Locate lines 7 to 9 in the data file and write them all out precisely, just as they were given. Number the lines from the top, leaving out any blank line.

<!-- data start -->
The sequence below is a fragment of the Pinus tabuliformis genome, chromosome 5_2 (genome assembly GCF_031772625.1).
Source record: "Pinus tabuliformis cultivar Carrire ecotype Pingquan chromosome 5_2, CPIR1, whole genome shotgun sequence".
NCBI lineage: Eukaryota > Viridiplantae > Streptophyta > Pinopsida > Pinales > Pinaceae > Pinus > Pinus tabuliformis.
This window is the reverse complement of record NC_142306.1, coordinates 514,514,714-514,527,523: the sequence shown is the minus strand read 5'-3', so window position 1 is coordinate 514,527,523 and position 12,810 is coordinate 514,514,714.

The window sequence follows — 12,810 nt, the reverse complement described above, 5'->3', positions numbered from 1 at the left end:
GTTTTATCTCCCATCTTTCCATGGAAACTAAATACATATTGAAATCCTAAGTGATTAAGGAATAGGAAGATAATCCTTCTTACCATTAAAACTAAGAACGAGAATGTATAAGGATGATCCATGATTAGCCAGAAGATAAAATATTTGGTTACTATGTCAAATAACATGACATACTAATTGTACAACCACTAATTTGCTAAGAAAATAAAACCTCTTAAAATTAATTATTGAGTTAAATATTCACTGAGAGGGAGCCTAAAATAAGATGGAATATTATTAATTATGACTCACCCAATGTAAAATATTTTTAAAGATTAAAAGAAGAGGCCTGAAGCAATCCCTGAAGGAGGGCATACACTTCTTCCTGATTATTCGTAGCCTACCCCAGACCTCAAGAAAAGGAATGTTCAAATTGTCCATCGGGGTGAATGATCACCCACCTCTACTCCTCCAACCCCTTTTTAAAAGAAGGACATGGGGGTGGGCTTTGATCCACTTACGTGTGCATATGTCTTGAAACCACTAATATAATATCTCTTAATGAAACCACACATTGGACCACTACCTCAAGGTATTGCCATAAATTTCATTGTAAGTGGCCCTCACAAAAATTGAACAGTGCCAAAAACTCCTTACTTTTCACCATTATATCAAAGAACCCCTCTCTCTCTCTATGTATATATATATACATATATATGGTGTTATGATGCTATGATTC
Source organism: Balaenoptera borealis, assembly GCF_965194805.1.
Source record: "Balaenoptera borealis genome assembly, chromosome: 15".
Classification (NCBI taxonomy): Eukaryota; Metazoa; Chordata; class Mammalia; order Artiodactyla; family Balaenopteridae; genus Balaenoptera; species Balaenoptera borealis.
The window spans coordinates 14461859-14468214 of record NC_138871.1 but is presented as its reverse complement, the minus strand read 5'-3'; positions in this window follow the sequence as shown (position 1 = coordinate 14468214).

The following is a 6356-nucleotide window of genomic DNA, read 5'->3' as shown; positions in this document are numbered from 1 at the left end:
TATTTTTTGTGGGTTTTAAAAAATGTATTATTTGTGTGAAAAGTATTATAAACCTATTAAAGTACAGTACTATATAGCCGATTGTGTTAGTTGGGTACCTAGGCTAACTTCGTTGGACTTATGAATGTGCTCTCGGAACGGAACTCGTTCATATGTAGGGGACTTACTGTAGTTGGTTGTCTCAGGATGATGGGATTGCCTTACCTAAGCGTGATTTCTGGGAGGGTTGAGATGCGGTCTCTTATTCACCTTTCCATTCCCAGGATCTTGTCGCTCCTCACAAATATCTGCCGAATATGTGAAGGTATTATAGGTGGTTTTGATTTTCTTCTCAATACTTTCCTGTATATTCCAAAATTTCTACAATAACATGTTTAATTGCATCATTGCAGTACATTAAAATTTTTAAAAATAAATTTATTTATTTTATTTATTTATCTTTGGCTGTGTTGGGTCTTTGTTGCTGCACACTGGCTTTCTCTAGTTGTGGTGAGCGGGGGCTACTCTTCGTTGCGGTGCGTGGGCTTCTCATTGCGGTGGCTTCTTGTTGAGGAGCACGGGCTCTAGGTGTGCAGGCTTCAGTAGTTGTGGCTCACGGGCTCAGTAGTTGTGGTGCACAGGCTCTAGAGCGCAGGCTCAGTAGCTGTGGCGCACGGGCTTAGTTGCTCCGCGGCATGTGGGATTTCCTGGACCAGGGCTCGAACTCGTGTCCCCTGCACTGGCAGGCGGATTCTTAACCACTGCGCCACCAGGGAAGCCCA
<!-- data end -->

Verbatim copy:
Source organism: Balaenoptera borealis, assembly GCF_965194805.1.
Source record: "Balaenoptera borealis genome assembly, chromosome: 15".
Classification (NCBI taxonomy): Eukaryota; Metazoa; Chordata; class Mammalia; order Artiodactyla; family Balaenopteridae; genus Balaenoptera; species Balaenoptera borealis.